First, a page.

According to the Commission, Cyprus has achieved a high degree of sustainable economic convergence and is ready to adopt the euro in January 2008. Already in its December 2006 convergence report, the Commission concluded that Cyprus met three convergence criteria.
A remaining task in the run-up of this Commission report was to remove all outstanding incompatibilities with the requirements of EU law. In March 2007, the Cypriot Parliament passed the Law enacting the necessary amendments to the Central Bank of Cyprus Laws to ensure full compliance.
Economic criteria: No surprises
As for the economic criteria – there were no real surprises: The reference value for the average inflation rate has been respected since August 2005, the Commission concludes in its Convergence Report. During the 12 months to March 2007, inflation was at 2.0% (reference value: 3.0%).
The evolution of public finances shows a continued positive trend and is in line with the budgetary strategy approved by the Ecofin Council. According to the Commission's Spring Forecast, public deficit is at 1.4% of GDP in 2007 and public debt at 61.5% of GDP, with the latter clearly in decline.
Exchange and interest rates are also in line with the Maastricht criteria. Since May 2005, the Cyprus pound has successfully participated in the exchange rate mechanism (ERM II), without experiencing severe fluctuations. Average long-term interests have been below the reference value (currently at 6.4%) since November 2005.
Who decides the conversion rate – and how?
The Commission plans to propose a conversion rate for the Cypriot pound into euro in June. The formal decision is taken by the finance ministers on 10 July.
Euro adoption: What are the benefits?
Cypriots will especially benefit from historically low interest rates currently enjoyed by euro area members. Citizens and businesses will be able to borrow money cheaply. Members of the euro area also enjoy low inflation and a stable economic that fosters business activities and job creation. With the disappearance of exchange rate costs, Cyprus's attractiveness as a tourist destination will be enhanced.
Does the euro increase prices?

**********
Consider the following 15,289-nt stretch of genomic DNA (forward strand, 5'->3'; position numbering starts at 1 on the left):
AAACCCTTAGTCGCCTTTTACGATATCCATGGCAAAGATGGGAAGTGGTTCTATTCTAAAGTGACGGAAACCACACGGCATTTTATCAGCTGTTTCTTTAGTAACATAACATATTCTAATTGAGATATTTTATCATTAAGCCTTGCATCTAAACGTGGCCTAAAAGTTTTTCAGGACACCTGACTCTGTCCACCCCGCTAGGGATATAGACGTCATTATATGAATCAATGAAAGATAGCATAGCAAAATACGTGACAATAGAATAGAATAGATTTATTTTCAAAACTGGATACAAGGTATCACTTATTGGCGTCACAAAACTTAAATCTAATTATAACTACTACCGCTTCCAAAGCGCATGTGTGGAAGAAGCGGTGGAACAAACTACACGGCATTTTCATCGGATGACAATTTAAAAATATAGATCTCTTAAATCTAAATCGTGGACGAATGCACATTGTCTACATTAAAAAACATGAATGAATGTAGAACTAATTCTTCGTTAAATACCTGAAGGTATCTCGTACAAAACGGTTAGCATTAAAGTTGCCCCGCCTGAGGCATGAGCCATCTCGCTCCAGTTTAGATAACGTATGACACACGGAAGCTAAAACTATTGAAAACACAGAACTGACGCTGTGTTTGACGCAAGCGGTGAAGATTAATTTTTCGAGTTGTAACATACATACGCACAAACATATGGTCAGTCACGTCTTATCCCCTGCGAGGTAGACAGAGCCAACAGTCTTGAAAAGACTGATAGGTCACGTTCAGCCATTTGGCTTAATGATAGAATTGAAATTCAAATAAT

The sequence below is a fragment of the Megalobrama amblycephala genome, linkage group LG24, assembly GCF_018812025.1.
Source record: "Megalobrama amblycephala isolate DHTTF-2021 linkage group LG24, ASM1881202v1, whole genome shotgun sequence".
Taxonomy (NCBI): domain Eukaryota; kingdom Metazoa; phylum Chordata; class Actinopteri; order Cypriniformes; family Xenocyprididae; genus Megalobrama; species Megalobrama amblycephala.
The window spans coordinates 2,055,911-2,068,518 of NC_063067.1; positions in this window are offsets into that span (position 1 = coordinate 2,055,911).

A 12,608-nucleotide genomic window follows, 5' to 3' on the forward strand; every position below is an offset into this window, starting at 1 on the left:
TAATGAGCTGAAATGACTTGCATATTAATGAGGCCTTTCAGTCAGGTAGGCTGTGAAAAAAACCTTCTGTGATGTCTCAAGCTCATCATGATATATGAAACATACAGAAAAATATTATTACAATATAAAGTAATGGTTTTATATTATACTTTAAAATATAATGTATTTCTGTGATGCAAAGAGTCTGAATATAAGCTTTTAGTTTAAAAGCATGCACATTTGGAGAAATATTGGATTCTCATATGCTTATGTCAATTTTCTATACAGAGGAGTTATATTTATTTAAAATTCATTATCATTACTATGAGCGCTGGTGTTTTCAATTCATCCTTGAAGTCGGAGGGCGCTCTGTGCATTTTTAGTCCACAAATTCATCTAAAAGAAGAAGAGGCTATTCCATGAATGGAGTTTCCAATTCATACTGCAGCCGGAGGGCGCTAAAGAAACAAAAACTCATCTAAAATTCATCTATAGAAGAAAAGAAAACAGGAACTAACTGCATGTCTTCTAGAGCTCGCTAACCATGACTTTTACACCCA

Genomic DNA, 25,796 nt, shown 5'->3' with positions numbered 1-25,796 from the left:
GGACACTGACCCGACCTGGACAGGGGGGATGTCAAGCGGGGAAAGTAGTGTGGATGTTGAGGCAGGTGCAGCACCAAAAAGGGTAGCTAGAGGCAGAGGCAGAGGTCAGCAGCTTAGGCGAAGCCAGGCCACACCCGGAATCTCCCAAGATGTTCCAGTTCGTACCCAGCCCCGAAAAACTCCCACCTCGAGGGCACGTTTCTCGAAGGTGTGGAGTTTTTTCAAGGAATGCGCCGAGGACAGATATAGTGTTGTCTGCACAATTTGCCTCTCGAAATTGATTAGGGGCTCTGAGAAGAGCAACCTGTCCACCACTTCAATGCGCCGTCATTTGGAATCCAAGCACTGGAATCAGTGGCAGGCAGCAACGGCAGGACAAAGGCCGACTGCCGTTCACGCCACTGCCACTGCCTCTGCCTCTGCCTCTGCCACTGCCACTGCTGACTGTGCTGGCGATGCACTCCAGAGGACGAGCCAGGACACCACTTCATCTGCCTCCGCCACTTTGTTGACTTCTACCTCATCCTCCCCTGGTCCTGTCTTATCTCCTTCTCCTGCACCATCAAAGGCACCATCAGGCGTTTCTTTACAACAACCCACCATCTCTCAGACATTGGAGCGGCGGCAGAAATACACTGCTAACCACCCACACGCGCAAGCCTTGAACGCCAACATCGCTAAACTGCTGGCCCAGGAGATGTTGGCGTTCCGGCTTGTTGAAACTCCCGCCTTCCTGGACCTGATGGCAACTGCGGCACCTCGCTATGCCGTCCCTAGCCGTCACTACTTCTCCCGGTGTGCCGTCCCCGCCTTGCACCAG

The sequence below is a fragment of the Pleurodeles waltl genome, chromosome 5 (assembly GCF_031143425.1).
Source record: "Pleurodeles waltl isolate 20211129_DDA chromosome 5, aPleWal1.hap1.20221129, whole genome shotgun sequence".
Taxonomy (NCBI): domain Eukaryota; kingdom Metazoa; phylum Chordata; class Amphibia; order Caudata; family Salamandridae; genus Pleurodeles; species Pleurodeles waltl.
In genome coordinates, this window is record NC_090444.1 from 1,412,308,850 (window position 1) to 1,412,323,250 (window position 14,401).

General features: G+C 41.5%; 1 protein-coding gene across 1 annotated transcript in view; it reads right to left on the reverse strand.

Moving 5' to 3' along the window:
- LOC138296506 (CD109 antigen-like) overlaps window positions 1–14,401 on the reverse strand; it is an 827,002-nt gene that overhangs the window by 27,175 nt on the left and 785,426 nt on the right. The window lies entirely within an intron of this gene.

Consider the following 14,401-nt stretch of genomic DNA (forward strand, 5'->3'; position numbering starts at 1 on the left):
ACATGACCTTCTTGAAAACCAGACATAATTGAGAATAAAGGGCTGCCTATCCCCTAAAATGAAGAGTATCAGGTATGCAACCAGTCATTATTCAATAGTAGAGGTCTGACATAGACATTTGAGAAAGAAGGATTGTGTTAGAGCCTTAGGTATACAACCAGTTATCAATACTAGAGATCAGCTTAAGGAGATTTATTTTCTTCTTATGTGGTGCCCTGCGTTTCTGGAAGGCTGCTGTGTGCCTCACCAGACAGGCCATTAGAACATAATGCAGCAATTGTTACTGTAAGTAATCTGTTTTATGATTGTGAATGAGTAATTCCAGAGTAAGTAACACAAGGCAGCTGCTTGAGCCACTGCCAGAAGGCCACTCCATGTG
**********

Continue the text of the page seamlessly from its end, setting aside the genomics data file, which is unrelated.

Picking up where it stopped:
Before the euro, inflation had never been so low in so many countries and for such a long period of time. The changeover process in 2002 and more recently, this year, when Slovenia became member of the euro area is estimated to have increased prices by an additional 0.1 to 0.3 percentage points. So if the average price rise was € 2.30 for a € 100 basket of purchases, then no more than thirty euro cents of this increase was due to the euro.
When the Maastricht Treaty was politically approved by the Heads of State or Government at the European Council in Maastricht in 1991, the average inflation rate in the euro area was around 4%. Since the start of the third stage of the economic and monetary union (EMU) on 1 January 1999, annual inflation in the euro area – as measured by the harmonised index of consumer prices (HICP) – averaged 2.2%.
What happens if and when Cyprus is reunited?
In case a reunification occurs after the Republic of Cyprus has adopted the euro, the areas currently not under the effective control of the government of the Republic would automatically shift to the euro as part of a united, single state of Cyprus. Cyprus would simply expand its jurisdiction or territory, together with its legal system and its international obligations, both of which include the Community acquis. The adaptation of the legal framework and the practical aspects of the changeover will have to be worked out as part of the reunification process.
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